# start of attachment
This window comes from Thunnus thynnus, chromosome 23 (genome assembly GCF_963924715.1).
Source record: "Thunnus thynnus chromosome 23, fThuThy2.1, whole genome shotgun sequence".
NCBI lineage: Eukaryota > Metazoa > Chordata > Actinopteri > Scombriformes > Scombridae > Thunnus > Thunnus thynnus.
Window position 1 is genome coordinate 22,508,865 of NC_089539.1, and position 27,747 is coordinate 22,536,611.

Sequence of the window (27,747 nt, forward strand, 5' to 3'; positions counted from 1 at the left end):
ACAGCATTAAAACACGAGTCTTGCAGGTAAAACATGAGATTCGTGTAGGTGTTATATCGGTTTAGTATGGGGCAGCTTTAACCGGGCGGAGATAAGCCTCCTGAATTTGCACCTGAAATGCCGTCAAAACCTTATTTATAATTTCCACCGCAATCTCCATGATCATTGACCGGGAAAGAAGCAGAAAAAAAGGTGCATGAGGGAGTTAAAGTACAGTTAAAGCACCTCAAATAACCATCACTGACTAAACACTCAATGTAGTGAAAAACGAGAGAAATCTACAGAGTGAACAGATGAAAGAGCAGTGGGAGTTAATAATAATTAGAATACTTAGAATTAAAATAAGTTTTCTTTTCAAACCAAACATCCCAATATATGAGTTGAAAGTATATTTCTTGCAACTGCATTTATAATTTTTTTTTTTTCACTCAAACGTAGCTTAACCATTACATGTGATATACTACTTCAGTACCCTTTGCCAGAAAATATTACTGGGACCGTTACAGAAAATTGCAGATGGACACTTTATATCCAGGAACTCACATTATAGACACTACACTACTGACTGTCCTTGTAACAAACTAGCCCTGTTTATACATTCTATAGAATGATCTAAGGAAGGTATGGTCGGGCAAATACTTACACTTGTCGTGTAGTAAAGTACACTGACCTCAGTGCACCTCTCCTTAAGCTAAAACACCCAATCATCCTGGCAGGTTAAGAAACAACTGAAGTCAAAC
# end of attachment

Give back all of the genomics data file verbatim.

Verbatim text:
This window comes from Thunnus thynnus, chromosome 23 (genome assembly GCF_963924715.1).
Source record: "Thunnus thynnus chromosome 23, fThuThy2.1, whole genome shotgun sequence".
NCBI lineage: Eukaryota > Metazoa > Chordata > Actinopteri > Scombriformes > Scombridae > Thunnus > Thunnus thynnus.
Window position 1 is genome coordinate 22,508,865 of NC_089539.1, and position 27,747 is coordinate 22,536,611.

Sequence of the window (27,747 nt, forward strand, 5' to 3'; positions counted from 1 at the left end):
ACAGCATTAAAACACGAGTCTTGCAGGTAAAACATGAGATTCGTGTAGGTGTTATATCGGTTTAGTATGGGGCAGCTTTAACCGGGCGGAGATAAGCCTCCTGAATTTGCACCTGAAATGCCGTCAAAACCTTATTTATAATTTCCACCGCAATCTCCATGATCATTGACCGGGAAAGAAGCAGAAAAAAAGGTGCATGAGGGAGTTAAAGTACAGTTAAAGCACCTCAAATAACCATCACTGACTAAACACTCAATGTAGTGAAAAACGAGAGAAATCTACAGAGTGAACAGATGAAAGAGCAGTGGGAGTTAATAATAATTAGAATACTTAGAATTAAAATAAGTTTTCTTTTCAAACCAAACATCCCAATATATGAGTTGAAAGTATATTTCTTGCAACTGCATTTATAATTTTTTTTTTTTCACTCAAACGTAGCTTAACCATTACATGTGATATACTACTTCAGTACCCTTTGCCAGAAAATATTACTGGGACCGTTACAGAAAATTGCAGATGGACACTTTATATCCAGGAACTCACATTATAGACACTACACTACTGACTGTCCTTGTAACAAACTAGCCCTGTTTATACATTCTATAGAATGATCTAAGGAAGGTATGGTCGGGCAAATACTTACACTTGTCGTGTAGTAAAGTACACTGACCTCAGTGCACCTCTCCTTAAGCTAAAACACCCAATCATCCTGGCAGGTTAAGAAACAACTGAAGTCAAAC